Amazon’s customers in China will still be able to purchase the firm’s Kindle e-readers and online content, said the sources, who spoke on condition of anonymity. Amazon Web Services, the company’s cloud computing unit that sells data storage and computing power to enterprises, will remain as well.

The U.S.-listed shares of Alibaba and JD.com rose 1% the day after Reuters first reported the shocking move, while Amazon’s shares closed flat.

The withdrawal of the world’s largest online retailer — founded by the world’s richest person — comes amid a broader e-commerce slowdown in China. Alibaba in January reported its lowest quarterly earnings growth since 2016, while JD.com is responding to the changing business environment with staff cuts.

It also follows the Chinese e-commerce retreat of other big-name Western retailers. Wal-Mart Stores Inc. sold its Chinese online shopping platform to JD.com in 2016 in return for a stake in JD.com to focus on its bricks-and-mortar stores. Similarly, the country appears to factor less in the global aspirations of fellow U.S. tech majors Netflix Inc., Facebook Inc. and Alphabet Inc.’s Google, Pachter said.

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Amazon bought Chinese online shopping website Joyo.com in 2004 for $75 million, rebranding the business in 2011 as Amazon China. But in a sign of Tmall’s dominance, Amazon nevertheless opened an online store on the Alibaba site in 2015. The firm is still expanding aggressively in other countries, notably India, where it is contending with local rival Flipkart.—edited from voanews.com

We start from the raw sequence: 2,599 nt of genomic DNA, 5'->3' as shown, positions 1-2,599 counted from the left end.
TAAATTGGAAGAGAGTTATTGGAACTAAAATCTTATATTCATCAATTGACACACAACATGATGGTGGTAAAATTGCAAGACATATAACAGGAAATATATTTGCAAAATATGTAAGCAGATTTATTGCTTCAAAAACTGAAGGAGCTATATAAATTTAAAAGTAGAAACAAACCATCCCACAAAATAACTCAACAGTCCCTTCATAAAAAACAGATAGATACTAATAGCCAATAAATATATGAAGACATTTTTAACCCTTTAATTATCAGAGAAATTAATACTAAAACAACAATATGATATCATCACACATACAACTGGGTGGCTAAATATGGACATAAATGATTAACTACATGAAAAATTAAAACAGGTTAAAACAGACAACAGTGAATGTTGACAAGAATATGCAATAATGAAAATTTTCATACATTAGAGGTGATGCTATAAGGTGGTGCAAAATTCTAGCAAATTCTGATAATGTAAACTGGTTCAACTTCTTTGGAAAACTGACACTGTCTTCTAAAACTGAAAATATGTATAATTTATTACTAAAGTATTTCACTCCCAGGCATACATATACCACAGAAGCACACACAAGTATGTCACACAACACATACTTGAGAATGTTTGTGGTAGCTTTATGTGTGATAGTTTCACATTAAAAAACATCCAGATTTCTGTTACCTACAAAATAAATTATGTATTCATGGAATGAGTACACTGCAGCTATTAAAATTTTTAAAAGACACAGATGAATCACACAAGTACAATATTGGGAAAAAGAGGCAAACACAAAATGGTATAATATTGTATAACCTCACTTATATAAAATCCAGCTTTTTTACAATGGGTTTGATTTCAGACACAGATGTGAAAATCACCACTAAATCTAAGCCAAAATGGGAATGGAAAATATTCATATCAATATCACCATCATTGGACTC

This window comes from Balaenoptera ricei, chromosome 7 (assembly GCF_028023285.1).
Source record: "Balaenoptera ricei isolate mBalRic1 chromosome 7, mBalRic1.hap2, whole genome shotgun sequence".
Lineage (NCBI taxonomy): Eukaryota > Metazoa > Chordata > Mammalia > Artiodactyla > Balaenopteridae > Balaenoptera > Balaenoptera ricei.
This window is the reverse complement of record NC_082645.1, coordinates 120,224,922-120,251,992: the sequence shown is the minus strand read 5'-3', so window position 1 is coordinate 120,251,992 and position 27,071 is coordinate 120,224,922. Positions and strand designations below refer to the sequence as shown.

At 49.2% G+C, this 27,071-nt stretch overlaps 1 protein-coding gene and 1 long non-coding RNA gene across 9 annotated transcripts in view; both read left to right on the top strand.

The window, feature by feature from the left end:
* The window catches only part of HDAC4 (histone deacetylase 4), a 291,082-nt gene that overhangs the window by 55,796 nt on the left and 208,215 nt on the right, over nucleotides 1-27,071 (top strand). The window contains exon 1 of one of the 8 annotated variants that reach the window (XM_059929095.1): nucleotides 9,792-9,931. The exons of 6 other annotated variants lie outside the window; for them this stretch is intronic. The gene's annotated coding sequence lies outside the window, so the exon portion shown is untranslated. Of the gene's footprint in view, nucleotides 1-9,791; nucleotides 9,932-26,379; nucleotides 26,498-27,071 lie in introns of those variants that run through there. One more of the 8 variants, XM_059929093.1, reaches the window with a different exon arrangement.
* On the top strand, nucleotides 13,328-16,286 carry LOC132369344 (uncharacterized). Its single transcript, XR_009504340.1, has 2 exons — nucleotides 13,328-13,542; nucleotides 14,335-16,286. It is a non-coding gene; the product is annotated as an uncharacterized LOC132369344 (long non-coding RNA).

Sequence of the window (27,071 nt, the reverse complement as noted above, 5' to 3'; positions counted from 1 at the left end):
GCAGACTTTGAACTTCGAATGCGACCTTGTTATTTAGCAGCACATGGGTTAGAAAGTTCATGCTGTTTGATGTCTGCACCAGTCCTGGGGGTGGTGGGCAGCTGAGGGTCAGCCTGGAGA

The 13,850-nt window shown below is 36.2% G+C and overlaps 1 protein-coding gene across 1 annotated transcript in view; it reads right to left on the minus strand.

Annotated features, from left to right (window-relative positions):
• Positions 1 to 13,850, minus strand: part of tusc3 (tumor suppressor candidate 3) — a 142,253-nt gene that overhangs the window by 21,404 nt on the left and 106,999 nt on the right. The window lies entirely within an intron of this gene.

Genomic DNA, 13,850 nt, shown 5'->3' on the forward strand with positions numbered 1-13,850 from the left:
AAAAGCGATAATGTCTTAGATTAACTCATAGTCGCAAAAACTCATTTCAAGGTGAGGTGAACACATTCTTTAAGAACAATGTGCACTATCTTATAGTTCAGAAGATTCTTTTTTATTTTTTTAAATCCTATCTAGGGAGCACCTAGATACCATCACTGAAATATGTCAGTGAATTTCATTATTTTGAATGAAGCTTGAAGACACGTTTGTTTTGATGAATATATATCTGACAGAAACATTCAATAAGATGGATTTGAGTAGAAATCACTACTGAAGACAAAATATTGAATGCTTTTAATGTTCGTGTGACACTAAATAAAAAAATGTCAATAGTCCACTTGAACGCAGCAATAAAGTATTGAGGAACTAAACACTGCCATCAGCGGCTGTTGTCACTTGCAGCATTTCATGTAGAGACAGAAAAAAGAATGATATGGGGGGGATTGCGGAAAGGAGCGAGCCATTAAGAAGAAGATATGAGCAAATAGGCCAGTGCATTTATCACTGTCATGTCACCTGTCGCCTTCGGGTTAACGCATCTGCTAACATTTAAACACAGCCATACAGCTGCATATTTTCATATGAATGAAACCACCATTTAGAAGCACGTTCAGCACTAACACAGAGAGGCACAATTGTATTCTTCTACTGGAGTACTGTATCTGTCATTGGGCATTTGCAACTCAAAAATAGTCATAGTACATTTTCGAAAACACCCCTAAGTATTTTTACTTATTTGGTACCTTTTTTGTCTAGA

As a faithful observer of Chinese E-commerce businesses and Australian brands, Australia China Business Circle’s LinkedIn account posted a discussion related to Amazon’s pull back, to our great surprise, Australian/global professionals had a heated time debating the cause of the move. Without a judgemental viewpoint, let us have a closer look at those comments.

Opinions from the BC LinkedIn Post

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Kimberley, President of International Resources Development re-twitted her friends’ comment suggesting ‘foreign companies did it all right but Chinese are not fair’. Nevertheless she believes the developed Chinese commerce could eliminates the old generation of expat businesses but still very much hopeful for the younger generations, who are not afraid of intense competitions. The easy money in China’s good old times has gone. Mr. Rob Dean does not agree with the point of ‘Amazon doesn’t employ locally’, neither do we, what we meant is we Australian brands, when going overseas, should employ locally, communicate/PR locally and partner with local supply chain players.

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Corporate compliance expert Dan Harris suggests that policy/legal environment for particular industries can be the key factor to analyse whether a foreign company will be able to succeed in China or impossible. Conor Moore disagree with Stanley Tam, GM, Greater China at Softbank Robotic, on the issue of ByteDance’s global-scale excellence. He argues that Chinese internet companies are not quite successful in foreign markets unless they acquire local ventures. 

 

This is indeed one of the most controversial topics in cross-boarder E-commerce. It may not be as simple as a ‘possible or impossible’ issue but a result of a diversified, competitive and evolving China market, like Kimberley said in her comments. Home-grown or foreign, who can be the most localize, wins the ‘race’.

Edited by Joreal Qian